Gordon Kingdom watches the happenings on Cressington Vale, a street in a northern town, where he lives with his wife Georgina and dog Kipling. He keeps files of notes and his observations about the lives of those on the opposite side of the street. His wife has suffered two strokes, the first of which happened eighteen months ago, and he patiently cares for her at home, trying to cope, to continue some sort of
Apr 02, 2014 rated it it was amazing
This accomplished and haunting first novel tells of middle-aged Gordon Kingdom who lives an ordinary life on an ordinary street with his much-loved wife Georgina and dog Kipling. But his routine existence is thrown into disarray when illness presents him with a situation that is beyond his capabilities, try as he might to do the right thing. I don’t want to go into the plot any more than that, because one of this fantastic novel’s greatest strengths is the controlled way that Broome gradually re ...more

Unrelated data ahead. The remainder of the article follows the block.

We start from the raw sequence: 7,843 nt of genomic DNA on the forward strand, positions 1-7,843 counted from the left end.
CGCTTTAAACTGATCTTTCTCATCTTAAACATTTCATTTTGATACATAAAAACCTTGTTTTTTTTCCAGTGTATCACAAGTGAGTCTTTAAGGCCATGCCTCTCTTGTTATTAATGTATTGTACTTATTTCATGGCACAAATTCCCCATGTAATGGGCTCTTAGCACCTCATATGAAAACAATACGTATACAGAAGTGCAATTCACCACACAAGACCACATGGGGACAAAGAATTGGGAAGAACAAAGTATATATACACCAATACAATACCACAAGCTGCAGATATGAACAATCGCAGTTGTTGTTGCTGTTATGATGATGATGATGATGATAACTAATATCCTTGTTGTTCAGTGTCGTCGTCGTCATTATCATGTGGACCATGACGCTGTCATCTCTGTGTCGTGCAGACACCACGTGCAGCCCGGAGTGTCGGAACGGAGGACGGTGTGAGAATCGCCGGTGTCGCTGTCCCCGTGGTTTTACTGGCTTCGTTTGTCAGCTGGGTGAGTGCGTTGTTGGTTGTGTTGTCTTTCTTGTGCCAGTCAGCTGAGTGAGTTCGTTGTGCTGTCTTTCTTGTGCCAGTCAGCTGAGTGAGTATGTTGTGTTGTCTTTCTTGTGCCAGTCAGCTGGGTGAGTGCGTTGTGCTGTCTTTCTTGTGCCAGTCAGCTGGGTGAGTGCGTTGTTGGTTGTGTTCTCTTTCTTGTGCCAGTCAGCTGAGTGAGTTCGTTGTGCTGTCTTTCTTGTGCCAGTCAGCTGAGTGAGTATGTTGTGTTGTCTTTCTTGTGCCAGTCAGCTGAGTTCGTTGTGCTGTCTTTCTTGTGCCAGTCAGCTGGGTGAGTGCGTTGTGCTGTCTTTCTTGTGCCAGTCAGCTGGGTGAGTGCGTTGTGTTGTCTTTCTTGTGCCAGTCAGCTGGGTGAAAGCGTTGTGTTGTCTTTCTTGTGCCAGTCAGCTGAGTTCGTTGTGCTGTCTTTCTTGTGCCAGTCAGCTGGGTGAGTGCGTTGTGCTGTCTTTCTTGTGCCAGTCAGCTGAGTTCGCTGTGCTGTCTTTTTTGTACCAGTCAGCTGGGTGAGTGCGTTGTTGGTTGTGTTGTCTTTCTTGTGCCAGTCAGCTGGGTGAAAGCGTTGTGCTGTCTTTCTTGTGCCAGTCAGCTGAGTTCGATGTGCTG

Literary Relish
May 11, 2013 rated it really liked it
Gordon Kingdom lives in Cressington Vale, a perfectly suburban, uncontroversial and terribly middle class street whose various characters waltz through their daily routines and, in the main, lead highly predictable lives. Apart, perhaps, from Benny the boy across the road, who between the hours of 1 and 2am every morning settles down in his bedroom to paint with his eyes closed. We know this because, whilst caring for his seriously ill wife Georgina, Gordon spends his days peeping around his cur ...more
Tim Roast
Sep 26, 2012 rated it really liked it